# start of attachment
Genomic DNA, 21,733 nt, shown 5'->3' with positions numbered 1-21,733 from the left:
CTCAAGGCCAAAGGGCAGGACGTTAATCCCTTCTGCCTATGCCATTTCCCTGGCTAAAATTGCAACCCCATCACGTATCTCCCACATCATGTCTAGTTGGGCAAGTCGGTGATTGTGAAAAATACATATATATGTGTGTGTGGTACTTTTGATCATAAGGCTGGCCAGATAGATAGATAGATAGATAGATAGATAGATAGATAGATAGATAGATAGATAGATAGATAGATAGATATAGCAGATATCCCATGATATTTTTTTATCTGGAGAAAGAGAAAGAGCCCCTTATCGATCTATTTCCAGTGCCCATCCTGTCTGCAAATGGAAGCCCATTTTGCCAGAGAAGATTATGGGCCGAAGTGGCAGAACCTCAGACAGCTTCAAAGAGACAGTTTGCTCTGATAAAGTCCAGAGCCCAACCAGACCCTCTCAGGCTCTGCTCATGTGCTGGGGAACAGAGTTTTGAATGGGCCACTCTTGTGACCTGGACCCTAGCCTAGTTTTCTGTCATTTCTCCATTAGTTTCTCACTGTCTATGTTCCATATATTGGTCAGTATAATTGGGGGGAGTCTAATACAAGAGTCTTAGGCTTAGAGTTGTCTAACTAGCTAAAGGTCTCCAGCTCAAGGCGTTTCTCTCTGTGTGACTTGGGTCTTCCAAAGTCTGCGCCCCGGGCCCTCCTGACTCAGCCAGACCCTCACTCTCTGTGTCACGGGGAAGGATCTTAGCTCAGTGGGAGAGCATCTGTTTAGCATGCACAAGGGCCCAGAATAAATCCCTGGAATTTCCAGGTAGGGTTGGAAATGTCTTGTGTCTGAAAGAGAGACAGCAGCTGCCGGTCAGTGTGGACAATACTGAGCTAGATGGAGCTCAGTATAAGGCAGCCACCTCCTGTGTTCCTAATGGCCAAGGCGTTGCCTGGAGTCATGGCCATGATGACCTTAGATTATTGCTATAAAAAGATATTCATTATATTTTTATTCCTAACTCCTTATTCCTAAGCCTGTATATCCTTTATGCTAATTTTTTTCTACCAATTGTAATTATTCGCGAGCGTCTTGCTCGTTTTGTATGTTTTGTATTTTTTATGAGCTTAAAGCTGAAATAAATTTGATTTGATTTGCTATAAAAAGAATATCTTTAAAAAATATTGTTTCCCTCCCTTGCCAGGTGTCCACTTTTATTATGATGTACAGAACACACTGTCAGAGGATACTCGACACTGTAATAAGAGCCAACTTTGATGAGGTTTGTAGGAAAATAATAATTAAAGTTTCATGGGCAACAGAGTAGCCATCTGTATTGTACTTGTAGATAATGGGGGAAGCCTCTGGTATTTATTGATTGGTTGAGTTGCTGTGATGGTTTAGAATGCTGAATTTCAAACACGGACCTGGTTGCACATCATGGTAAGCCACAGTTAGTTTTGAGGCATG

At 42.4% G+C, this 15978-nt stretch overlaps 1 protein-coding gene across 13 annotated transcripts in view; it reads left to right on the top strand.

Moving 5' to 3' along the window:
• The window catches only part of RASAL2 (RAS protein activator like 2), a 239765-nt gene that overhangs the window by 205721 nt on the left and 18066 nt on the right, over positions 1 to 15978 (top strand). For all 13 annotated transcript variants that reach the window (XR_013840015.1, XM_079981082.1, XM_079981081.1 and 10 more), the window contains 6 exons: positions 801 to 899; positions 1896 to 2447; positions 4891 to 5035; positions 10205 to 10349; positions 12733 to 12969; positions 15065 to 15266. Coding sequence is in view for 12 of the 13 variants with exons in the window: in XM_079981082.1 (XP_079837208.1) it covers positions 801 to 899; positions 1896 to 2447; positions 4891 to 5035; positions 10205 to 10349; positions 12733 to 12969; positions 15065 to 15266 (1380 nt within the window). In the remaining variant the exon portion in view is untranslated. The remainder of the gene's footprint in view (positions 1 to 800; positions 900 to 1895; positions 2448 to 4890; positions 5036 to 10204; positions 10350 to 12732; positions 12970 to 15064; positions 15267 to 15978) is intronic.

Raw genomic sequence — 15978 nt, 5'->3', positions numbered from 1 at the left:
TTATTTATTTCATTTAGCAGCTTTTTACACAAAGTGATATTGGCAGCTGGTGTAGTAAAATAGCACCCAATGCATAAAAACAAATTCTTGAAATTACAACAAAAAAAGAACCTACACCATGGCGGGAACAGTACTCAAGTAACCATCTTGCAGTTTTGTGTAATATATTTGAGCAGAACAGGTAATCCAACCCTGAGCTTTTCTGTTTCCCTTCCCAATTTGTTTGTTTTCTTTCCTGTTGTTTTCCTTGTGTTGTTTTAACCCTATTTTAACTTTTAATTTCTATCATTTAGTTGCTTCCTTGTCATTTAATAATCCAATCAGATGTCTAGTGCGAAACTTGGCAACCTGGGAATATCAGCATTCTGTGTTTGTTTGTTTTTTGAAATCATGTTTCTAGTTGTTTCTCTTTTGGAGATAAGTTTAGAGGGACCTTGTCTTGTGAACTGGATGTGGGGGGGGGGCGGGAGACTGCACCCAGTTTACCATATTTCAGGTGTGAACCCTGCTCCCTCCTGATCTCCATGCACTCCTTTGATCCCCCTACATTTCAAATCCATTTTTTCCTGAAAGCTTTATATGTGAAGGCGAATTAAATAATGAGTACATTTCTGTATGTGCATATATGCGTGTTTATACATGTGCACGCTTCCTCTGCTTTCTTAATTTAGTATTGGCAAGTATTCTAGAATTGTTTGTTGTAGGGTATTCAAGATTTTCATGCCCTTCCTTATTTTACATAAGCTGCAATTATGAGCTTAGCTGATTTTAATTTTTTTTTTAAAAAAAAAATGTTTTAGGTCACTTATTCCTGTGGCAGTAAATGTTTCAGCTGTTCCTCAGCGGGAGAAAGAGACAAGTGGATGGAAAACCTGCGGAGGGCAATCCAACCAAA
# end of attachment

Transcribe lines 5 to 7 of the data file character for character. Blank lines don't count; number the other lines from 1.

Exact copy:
• The window catches only part of RASAL2 (RAS protein activator like 2), a 239765-nt gene that overhangs the window by 205721 nt on the left and 18066 nt on the right, over positions 1 to 15978 (top strand). For all 13 annotated transcript variants that reach the window (XR_013840015.1, XM_079981082.1, XM_079981081.1 and 10 more), the window contains 6 exons: positions 801 to 899; positions 1896 to 2447; positions 4891 to 5035; positions 10205 to 10349; positions 12733 to 12969; positions 15065 to 15266. Coding sequence is in view for 12 of the 13 variants with exons in the window: in XM_079981082.1 (XP_079837208.1) it covers positions 801 to 899; positions 1896 to 2447; positions 4891 to 5035; positions 10205 to 10349; positions 12733 to 12969; positions 15065 to 15266 (1380 nt within the window). In the remaining variant the exon portion in view is untranslated. The remainder of the gene's footprint in view (positions 1 to 800; positions 900 to 1895; positions 2448 to 4890; positions 5036 to 10204; positions 10350 to 12732; positions 12970 to 15064; positions 15267 to 15978) is intronic.

Raw genomic sequence — 15978 nt, 5'->3', positions numbered from 1 at the left:
TTATTTATTTCATTTAGCAGCTTTTTACACAAAGTGATATTGGCAGCTGGTGTAGTAAAATAGCACCCAATGCATAAAAACAAATTCTTGAAATTACAACAAAAAAAGAACCTACACCATGGCGGGAACAGTACTCAAGTAACCATCTTGCAGTTTTGTGTAATATATTTGAGCAGAACAGGTAATCCAACCCTGAGCTTTTCTGTTTCCCTTCCCAATTTGTTTGTTTTCTTTCCTGTTGTTTTCCTTGTGTTGTTTTAACCCTATTTTAACTTTTAATTTCTATCATTTAGTTGCTTCCTTGTCATTTAATAATCCAATCAGATGTCTAGTGCGAAACTTGGCAACCTGGGAATATCAGCATTCTGTGTTTGTTTGTTTTTTGAAATCATGTTTCTAGTTGTTTCTCTTTTGGAGATAAGTTTAGAGGGACCTTGTCTTGTGAACTGGATGTGGGGGGGGGGCGGGAGACTGCACCCAGTTTACCATATTTCAGGTGTGAACCCTGCTCCCTCCTGATCTCCATGCACTCCTTTGATCCCCCTACATTTCAAATCCATTTTTTCCTGAAAGCTTTATATGTGAAGGCGAATTAAATAATGAGTACATTTCTGTATGTGCATATATGCGTGTTTATACATGTGCACGCTTCCTCTGCTTTCTTAATTTAGTATTGGCAAGTATTCTAGAATTGTTTGTTGTAGGGTATTCAAGATTTTCATGCCCTTCCTTATTTTACATAAGCTGCAATTATGAGCTTAGCTGATTTTAATTTTTTTTTTAAAAAAAAAATGTTTTAGGTCACTTATTCCTGTGGCAGTAAATGTTTCAGCTGTTCCTCAGCGGGAGAAAGAGACAAGTGGATGGAAAACCTGCGGAGGGCAATCCAACCAAA